What about Salem's Lot? (a sample can be viewed here). There isn't a lot, physically, going on in the beginning, but those first pages put you squarely in the middle of the story, of the action, planting questions and mysteries that keep you reading.

The same principle holds true in all writing, not just in horror. Absolute Power, the novel that launched the career of David Baldacci, starts right in the middle of a man about to break into a home and in so doing unwittingly uncovering a murder cover-up that goes all the way to the White House. The prose itself isn’t necessarily fast-pace, but Baldacci deposits you right in the middle of an ongoing story, rather than meandering along with backstory and introductions, (check out a sample here)

Want an example from the small or indie press? Check out the novel Lethal Obsession by an up-and-coming writer name Shandra Miller. This story will turn your preconceptions of what an erotica novel is upside down, and it starts right in the middle of the action – a woman thinking she's about to be killed. (A sample can be viewed here)

Check out one of the offerings by Cutting Block Press – Horror Library Vol. 3 (full disclosure, one of my pieces is in this Stoker-nominated anthology). Nearly every story there effectively starts right in the middle of the action (two fabulous examples are Them by Sunil Sadanand and The Station by Bentley Little) You can sample Horror Library Vol. 3 here)

My intent here wasn't to just hit you over the head repeatedly with writing samples, but what's the old adage – show, don’t tell? That's what I've tried to do here, show how some writers effectively draw you right in the story from the first page – even the first paragraph – and never let them go.

The best advice I can end with is to tell you to read those sample novels and collections I mentioned, see how those writers start in the middle of the action, then try to apply that to your own work.

John Peters is a fulltime award-winning journalist and newspaper editor. His short fiction has appeared in more than two dozen markets in the U.S., Canada, the U.K., and Australia. His novella and short story collection, The Alchemist & Other Dark Tales, is an Top 100 best seller, and his debut novel, Claiming Moon, was published in 2012. To follow John or to learn more about him, visit his website here.

Tuesday, October 15, 2013

My AHA Moment Thirteen Years in the Making - Weston Ochse - Biggest Aha Moments in Writing

My Aha moment came 13 Years after I sold my first story to Mindmares Magazine for two cents a word. So there I was, it was 2010 and I was knee deep in hand grenade pins, sitting at my comic book cover covered desk, writing a horror novel with some pretty wickedly disgusting scenes, when I get an email from a NY editor. Essentially he posed the question, why aren’t you writing military fiction? In fact, why aren’t you writing military supernatural fiction? I shook my head, thought it was a stupid question and began to reply. Only, I didn’t have anything to say. It was a good question.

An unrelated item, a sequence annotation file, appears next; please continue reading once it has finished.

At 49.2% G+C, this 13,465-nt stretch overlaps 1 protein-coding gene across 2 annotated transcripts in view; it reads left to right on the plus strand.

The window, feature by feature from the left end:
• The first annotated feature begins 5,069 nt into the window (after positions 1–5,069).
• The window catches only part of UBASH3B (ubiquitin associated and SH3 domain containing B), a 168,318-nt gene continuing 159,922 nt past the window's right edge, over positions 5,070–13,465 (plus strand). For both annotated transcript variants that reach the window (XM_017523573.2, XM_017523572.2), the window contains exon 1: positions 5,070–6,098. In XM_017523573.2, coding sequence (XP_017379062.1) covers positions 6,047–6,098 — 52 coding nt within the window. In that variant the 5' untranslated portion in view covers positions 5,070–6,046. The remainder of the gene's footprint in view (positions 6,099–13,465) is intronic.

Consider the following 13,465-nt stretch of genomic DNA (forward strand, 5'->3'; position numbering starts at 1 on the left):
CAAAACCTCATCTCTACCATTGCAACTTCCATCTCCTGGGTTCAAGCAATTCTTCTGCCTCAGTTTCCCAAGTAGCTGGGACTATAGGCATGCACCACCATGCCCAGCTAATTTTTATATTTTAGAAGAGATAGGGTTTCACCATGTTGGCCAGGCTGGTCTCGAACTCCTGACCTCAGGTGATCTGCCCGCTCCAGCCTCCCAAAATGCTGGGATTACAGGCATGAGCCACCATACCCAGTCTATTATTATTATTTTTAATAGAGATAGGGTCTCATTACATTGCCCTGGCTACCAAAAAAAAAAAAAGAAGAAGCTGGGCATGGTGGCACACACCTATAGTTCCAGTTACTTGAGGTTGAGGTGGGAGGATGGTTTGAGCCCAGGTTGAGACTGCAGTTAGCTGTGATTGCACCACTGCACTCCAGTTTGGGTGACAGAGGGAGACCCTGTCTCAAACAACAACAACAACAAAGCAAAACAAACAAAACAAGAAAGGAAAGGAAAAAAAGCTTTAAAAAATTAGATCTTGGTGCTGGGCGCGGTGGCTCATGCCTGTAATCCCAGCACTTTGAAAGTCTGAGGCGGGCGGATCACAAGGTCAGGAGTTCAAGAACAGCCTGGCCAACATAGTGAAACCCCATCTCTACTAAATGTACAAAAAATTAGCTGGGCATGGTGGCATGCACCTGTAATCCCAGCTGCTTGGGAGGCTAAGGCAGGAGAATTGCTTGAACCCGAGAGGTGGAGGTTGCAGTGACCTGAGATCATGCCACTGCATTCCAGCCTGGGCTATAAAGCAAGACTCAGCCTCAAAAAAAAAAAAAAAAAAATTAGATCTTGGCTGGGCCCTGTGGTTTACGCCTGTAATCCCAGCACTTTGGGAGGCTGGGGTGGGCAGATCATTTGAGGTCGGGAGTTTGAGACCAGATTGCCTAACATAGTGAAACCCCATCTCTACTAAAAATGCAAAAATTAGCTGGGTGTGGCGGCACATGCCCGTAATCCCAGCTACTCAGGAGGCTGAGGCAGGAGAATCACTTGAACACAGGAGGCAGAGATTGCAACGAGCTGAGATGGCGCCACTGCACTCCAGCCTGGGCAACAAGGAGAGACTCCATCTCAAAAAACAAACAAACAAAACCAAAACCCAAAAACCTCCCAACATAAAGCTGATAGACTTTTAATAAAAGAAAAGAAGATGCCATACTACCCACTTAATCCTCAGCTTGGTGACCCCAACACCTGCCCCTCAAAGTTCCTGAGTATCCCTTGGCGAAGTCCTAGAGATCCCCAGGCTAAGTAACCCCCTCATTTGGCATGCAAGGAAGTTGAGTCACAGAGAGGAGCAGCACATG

In 2010, I had 26 years of military service. I’d been to more than fifty countries, seen more things and done more things than the combined experiences of the students of most graduating high school classes. I spoke several languages, knew more than 8 silent ways to kill a man (nod to Joe Haldeman), have dangled from helicopters at two thousand feet and leapt out the backs of them over the skies of Bangladesh. I should have died a hundred times. I should have broken something a hundred more. Frankly, that I survived to write this short essay is a testament to sheer dumb luck and the vicissitudes of a comic god.

So then why hadn’t I taken that experience, distilled it, and produced quality fiction for the masses to consume? What was I waiting for? It seems like I used a character here and a character there. In fact, looking back, all of my novels and most of my successful short stories and novellas had central characters who served in the military. It had been there in front of me all along.

So I basically wrote back, “I don’t have any friggin’ idea.”

And SEAL Team 666 was born.

Since then, I’ve had a whole sale change in attitude. I think maybe I believed that no one would want to read about the military. It had been done before. Other people had written about it. But that was exactly the point. Other people had written about it, not me. My voice had yet to be added to the men marching in cadence. Who knows, maybe mine would provide a deep bass undertone, maybe it would be a brilliant tenor, soaring above all the other notes, or maybe my work would land in the middle of the crowd and add to the chorus.

Hey Hey Diddly Bop, I wished I was back on the block!

Whatever! I needed to do it.

In fact, I am doing it.

You know they say you’re supposed to write what you know. I knew that. I’ve taught that. So why did it take me so long to do it?

Stubborn, I guess. Or maybe I just didn’t listen close enough. Either way, watch out, world here I come, and as Ed Lee said about me more than13 years ago, with creative brawn, brains, and balls, the guy's locked, loaded, and switched to full-auto, blazing away with his unique and original brand of modern horror military (insert genre here) fiction. One of the few new writers, I'd say, who will help re-define the field for the future.

Yeah. That’s me.


Pleased to meet you.

Weston Ochse
Kabul, Afghanistan
On Deployment and
Living the Dream

Weston Ochse is pronounced ‘oaks,’ and when combined with his first name, according to Harlan Ellison, sounds like a nursing home or a trailer park at the end of the road. Weston is the author of ten novels, most recently SEAL Team 666 from St. Martin's Press (U.S.) and Titan Books (U.K.), which the NY Post called Required Reading. His work has been published in magazines such as the Tampa Review, Cemetery Dance Magazine and Soldier of Fortune Magazine. He’s been nominated for the Pushcart Prize, been nominated for the Bram Stoker Award five time, and won the Bram Stoker Award for First Novel. When he’s not a traveling idea salesmen to places like Afghanistan, he lives in southern Arizona with his wife and three Great Danes.

He also has a great new novel out by the name of Babylon Smiles. Here’s the link--

Thank you for your service, Weston.